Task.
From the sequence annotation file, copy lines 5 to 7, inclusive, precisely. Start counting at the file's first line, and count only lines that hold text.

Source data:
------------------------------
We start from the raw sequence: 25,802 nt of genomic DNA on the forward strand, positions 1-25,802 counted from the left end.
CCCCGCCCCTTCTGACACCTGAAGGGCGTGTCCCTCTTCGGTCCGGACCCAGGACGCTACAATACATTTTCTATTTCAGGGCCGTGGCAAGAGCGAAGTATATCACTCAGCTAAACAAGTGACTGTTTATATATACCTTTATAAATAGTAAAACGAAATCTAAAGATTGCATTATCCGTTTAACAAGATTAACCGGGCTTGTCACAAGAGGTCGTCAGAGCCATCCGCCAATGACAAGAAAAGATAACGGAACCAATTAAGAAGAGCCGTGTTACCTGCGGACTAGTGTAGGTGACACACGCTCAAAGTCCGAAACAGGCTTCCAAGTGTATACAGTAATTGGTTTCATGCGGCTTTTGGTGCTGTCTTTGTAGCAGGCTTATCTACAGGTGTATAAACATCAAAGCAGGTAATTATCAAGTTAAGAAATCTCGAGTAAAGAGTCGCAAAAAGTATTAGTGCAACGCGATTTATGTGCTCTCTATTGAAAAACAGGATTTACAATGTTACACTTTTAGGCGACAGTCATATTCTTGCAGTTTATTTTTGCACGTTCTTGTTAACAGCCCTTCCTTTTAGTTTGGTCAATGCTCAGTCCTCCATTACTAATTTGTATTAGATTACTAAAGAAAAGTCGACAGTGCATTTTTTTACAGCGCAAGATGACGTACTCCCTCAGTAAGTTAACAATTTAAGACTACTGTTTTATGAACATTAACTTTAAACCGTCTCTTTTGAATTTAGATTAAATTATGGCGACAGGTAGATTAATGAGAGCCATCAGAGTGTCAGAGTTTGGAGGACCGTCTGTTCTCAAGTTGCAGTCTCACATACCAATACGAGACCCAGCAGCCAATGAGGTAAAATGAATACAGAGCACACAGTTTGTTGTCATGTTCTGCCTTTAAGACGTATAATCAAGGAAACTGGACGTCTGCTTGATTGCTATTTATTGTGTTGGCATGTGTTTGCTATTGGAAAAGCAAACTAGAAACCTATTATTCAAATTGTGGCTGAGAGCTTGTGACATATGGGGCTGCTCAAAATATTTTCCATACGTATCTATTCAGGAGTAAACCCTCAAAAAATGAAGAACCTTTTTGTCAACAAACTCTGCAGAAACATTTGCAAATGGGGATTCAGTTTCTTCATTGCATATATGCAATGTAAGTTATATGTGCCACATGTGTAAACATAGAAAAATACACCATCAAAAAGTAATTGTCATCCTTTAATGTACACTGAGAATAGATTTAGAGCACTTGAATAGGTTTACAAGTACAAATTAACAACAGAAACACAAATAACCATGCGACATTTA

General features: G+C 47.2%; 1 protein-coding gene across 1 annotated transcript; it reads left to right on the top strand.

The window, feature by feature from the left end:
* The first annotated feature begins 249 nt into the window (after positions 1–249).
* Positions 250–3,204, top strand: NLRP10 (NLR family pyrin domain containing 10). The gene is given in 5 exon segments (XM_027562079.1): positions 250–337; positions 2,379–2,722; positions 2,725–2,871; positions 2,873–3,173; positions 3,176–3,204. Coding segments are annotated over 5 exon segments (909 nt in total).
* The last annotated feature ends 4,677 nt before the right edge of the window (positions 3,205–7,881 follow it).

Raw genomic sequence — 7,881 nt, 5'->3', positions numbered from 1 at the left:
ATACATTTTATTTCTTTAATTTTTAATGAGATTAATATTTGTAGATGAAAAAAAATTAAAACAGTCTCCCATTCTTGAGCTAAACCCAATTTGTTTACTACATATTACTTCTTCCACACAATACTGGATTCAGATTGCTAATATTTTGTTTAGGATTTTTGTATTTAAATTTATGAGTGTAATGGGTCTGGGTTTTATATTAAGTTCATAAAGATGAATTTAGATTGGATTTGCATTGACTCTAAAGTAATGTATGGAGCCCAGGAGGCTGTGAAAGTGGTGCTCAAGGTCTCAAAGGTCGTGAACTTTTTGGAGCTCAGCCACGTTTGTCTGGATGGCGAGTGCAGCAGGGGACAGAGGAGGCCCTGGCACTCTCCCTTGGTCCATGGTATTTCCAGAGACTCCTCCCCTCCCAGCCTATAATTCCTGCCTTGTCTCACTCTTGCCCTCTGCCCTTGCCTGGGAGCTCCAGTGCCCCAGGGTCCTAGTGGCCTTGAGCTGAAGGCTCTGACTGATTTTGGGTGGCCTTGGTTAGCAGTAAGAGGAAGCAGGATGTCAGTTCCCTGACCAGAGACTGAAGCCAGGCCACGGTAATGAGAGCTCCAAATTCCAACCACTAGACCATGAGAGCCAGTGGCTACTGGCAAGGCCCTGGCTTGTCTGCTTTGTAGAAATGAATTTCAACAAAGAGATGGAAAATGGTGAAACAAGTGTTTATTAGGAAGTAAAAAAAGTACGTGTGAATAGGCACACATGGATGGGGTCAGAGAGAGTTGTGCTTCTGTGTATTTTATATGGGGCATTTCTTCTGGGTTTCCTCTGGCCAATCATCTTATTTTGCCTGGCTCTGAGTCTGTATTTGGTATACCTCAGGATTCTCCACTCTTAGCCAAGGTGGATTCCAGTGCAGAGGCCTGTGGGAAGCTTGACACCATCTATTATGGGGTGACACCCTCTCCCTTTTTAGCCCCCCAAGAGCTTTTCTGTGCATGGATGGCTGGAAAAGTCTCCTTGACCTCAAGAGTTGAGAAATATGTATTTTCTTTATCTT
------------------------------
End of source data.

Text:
* The first annotated feature begins 249 nt into the window (after positions 1–249).
* Positions 250–3,204, top strand: NLRP10 (NLR family pyrin domain containing 10). The gene is given in 5 exon segments (XM_027562079.1): positions 250–337; positions 2,379–2,722; positions 2,725–2,871; positions 2,873–3,173; positions 3,176–3,204. Coding segments are annotated over 5 exon segments (909 nt in total).
* The last annotated feature ends 4,677 nt before the right edge of the window (positions 3,205–7,881 follow it).